Since emigrating from his native China, Jin has earned considerable renown for his poetry, stories, and novels (Waiting won the National Book Award in 1999). But he’s never been known as a barrel of laughs.
What makes his latest so refreshing is that it's laugh-out-loud funny while being as illuminating as ever. The plot is simple enough: investigative reporter Feng Danlin, who narrates the book, works for a Chinese news agency in New York. His editor assigns him to unravel the true story behind a blockbuster novel by his ex-wife, Yan Haili, who dumped him on the day he traveled to America to join her and who's now written a romance that exploits 9/11 and is attracting international attention and million-dollar film deals—and even an endorsement from President George W. Bush. She’s been mentioned as a contender for a Nobel Prize, though Feng knows she's “certainly not a gifted writer” and thinks all the attention is “getting more farcical by the hour.” The problem is that everything he writes in his exposés seems to some like the bitterness of a jilted husband whose own writing has never generated such interest. There are accusations about his failings as a husband, his misogyny, and his betrayal of China. As the plot thickens, it seems that not only does the Chinese government have a vested interest in the success of Haili's novel, but that American bureaucracy and Danlin's own employers have begun colluding against him. Is he paranoid? Could his ex-wife’s novel have more merit than he thinks? Is the fix really in? The tensions extend well beyond the two antagonists, as relationships of male/female, fact/fiction, Chinese/American, freedom/fatalism, and ideals/realities are all thrown up for grabs, subverting conventional wisdom.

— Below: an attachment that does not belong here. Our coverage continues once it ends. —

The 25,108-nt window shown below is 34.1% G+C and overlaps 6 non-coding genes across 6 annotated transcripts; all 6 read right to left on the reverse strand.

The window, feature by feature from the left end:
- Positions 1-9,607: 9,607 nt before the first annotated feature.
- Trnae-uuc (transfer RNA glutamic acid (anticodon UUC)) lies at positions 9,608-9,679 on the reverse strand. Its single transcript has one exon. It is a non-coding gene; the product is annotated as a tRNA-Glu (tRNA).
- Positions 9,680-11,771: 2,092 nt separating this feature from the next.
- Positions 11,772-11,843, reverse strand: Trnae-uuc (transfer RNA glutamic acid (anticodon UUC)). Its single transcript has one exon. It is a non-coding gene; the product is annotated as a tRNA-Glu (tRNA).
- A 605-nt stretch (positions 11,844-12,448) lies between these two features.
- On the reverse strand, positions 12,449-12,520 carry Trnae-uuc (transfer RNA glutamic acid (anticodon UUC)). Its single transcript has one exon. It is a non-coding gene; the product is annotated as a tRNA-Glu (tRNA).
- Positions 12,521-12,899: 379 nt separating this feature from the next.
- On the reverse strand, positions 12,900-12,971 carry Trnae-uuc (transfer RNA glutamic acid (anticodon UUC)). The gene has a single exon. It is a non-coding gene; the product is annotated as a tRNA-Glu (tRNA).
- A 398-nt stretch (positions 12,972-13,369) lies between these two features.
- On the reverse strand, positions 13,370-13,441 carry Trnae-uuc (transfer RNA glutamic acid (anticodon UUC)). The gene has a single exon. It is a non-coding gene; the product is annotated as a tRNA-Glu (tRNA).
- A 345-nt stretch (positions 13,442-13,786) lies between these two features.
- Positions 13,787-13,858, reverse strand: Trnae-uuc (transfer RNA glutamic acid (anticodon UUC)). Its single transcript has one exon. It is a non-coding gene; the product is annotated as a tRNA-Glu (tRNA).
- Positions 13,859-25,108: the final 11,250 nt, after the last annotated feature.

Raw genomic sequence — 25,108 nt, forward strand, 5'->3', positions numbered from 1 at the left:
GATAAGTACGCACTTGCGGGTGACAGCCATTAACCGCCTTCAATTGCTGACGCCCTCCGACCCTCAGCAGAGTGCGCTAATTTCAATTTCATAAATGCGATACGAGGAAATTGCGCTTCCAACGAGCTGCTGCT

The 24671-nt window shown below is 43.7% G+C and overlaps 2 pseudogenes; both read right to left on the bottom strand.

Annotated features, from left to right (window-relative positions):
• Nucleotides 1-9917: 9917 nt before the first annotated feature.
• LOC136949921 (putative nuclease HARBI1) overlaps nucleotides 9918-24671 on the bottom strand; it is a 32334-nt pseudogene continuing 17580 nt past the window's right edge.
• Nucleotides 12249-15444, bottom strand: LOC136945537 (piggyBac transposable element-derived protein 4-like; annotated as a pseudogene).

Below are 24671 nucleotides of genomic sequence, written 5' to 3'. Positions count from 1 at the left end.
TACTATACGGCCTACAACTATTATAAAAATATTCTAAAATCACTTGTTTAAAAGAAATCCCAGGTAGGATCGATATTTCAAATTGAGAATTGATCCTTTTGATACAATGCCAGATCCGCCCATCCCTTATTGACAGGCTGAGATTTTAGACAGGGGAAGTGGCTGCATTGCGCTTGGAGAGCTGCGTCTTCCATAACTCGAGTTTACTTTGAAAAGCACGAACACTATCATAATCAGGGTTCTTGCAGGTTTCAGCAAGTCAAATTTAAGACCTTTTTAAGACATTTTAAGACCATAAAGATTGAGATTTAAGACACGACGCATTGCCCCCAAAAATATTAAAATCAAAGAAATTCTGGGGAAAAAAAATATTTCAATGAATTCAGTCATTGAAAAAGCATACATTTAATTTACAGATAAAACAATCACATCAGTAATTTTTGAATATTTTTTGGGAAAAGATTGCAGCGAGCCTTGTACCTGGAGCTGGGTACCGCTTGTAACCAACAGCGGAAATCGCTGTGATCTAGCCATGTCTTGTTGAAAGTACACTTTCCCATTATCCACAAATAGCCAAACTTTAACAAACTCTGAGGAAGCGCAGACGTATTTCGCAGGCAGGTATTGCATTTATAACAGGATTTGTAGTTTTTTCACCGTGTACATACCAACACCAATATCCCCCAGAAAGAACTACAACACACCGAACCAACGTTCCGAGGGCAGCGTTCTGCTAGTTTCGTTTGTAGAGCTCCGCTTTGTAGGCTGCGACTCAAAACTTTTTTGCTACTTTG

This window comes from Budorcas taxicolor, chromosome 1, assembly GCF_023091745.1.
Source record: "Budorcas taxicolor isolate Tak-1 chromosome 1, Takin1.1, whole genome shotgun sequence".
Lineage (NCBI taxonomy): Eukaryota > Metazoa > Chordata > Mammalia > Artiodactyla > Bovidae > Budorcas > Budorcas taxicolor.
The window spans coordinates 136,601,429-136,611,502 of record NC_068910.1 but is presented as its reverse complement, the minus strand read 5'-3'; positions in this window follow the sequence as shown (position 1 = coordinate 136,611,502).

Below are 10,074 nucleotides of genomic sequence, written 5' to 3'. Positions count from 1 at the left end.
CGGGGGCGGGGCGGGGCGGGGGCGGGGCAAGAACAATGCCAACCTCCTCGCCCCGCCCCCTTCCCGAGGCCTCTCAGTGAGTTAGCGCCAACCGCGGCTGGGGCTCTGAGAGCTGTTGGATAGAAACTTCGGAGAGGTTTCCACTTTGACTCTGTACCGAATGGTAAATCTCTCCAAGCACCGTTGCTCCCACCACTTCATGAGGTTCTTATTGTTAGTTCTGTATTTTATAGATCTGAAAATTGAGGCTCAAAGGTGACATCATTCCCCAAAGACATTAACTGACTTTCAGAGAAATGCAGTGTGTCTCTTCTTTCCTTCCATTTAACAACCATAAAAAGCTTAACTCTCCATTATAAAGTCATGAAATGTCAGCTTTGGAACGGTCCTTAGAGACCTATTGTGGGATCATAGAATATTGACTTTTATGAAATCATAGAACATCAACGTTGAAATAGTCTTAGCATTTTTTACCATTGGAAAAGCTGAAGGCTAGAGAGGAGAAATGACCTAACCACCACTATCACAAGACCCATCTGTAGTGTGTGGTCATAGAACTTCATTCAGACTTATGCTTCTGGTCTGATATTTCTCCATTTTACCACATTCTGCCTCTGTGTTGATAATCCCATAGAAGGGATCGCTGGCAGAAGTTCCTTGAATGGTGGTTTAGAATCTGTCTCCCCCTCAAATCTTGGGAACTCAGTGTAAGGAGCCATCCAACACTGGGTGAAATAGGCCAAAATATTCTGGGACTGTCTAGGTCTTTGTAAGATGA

The narrator ultimately realizes what an innocent he's been, and the reader shares the epiphanies of this pilgrim’s progress.